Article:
At Turkey Point the Northeast and Elk rivers have pinched a finger of land in the Upper Chesapeake Bay so violently that it swells to more than 100 feet above the water. The result is Elk Neck State Park, a vibrant mix of sandy beaches, marshlands and hardwood forests.
There are five main trails at Elk Neck State Park. None is longer than two miles and all can be covered in a leisurely afternoon of canine hiking. The White Trail through the Thackery Swamp is a self-guiding nature trail. The Black Trail skirts the shoreline of the Elk River and the waters of the Chesapeake Bay can be reached from the Blue Trail at Turkey Point. You start your explorations on an old access road high above the waters that soon turns towards the Old Turkey Point Lighthouse. The various footpaths radiate off the main trail across the peninsula.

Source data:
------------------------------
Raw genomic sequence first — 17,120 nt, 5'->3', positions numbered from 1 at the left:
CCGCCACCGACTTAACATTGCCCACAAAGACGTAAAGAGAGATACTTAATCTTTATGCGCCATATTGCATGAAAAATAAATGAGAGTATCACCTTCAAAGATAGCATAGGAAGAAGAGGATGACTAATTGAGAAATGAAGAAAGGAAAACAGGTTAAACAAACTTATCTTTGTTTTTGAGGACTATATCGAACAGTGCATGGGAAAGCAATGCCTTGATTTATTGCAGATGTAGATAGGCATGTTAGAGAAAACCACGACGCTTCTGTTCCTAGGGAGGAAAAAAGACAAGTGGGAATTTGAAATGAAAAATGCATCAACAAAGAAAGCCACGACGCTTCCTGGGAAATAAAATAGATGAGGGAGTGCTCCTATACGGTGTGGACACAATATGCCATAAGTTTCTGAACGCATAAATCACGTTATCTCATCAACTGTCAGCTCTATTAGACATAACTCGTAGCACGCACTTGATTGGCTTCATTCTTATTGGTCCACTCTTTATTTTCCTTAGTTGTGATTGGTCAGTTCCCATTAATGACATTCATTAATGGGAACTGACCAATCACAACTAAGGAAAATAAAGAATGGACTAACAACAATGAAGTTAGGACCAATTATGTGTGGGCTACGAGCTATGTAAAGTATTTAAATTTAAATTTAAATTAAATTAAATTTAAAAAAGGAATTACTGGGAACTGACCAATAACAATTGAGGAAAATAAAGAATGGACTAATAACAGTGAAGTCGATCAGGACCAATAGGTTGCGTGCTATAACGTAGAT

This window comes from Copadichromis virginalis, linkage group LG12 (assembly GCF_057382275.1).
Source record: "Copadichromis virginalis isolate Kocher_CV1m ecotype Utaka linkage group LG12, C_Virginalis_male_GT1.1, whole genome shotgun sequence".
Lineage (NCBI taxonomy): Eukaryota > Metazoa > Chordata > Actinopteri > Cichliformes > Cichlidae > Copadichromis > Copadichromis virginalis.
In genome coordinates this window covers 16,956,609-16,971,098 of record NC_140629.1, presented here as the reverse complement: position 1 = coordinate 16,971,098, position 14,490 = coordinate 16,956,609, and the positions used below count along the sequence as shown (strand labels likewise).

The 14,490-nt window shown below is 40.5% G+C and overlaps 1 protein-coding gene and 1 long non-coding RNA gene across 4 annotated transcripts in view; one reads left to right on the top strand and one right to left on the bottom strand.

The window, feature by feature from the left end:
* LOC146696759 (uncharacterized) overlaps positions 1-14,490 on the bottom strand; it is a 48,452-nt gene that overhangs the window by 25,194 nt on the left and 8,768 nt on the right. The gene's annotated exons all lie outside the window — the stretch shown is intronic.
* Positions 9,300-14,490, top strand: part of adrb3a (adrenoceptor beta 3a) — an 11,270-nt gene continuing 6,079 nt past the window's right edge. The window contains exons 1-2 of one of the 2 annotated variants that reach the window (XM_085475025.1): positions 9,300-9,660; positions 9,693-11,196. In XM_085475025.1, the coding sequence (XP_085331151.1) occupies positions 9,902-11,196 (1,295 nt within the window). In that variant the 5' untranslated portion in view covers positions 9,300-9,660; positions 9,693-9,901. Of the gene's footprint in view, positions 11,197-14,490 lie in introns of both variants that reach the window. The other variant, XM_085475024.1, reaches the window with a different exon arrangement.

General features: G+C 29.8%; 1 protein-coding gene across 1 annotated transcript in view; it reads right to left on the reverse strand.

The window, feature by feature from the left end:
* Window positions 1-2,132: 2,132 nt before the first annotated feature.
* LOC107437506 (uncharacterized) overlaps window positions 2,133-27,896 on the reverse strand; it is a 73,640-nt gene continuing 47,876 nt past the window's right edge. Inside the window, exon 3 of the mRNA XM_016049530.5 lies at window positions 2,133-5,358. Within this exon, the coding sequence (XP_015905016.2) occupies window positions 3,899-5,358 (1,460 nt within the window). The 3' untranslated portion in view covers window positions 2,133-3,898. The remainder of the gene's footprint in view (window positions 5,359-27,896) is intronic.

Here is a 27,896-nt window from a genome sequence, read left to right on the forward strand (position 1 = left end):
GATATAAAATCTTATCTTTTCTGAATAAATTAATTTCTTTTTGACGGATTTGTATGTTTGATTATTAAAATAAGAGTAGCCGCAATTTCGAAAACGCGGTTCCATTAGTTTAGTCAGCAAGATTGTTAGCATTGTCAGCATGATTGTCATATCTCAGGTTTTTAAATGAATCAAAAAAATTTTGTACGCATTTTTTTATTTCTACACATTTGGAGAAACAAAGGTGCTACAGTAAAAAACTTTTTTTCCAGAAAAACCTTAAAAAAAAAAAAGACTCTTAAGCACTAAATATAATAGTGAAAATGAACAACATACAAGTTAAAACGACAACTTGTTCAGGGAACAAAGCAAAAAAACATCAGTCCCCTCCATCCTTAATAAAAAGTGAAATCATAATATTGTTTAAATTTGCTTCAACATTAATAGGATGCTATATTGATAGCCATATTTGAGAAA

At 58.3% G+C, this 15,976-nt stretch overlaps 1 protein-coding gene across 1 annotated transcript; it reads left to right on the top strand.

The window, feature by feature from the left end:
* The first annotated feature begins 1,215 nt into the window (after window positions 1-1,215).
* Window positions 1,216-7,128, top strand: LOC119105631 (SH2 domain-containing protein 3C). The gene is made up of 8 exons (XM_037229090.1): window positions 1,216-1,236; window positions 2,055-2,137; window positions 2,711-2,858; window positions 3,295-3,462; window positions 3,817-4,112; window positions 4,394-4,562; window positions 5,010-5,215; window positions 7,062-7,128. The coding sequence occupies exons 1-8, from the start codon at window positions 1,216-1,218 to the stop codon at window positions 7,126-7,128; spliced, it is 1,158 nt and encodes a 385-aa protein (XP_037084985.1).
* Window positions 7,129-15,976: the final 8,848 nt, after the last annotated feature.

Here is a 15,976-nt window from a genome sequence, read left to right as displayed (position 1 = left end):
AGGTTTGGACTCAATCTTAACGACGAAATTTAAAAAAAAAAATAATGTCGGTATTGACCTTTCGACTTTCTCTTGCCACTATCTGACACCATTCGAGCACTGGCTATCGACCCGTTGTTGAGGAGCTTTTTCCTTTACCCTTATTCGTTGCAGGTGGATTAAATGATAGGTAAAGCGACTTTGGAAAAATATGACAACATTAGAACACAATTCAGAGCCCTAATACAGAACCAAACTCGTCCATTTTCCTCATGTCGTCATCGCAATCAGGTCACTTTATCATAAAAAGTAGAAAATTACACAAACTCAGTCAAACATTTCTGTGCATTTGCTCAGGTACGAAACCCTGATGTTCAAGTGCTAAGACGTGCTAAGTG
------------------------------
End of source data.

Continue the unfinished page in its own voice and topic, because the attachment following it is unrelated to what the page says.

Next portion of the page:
A lighthouse was authorized by Congress in 1831 and two years later a tower and keeper’s quarters was situated on a 100-foot bluff where the North East and Elk Rivers converge. Originally, the 35-foot tower had a panel of red glass to warn ships they were approaching the shallows. The beacon was visible for 13 miles and was the highest of 74 lighthouses on the Chesapeake Bay. The keeper’s quarters are gone but the tower and spectacular views remain atop the grassy bluffs.
From I-95 exit onto Route 272 (North East Road)and go south 2.4 miles to Route 7 (East Cecil Avenue). Cross State Route 7, stay on Route 272 and go 11 miles to the end of the road and the park.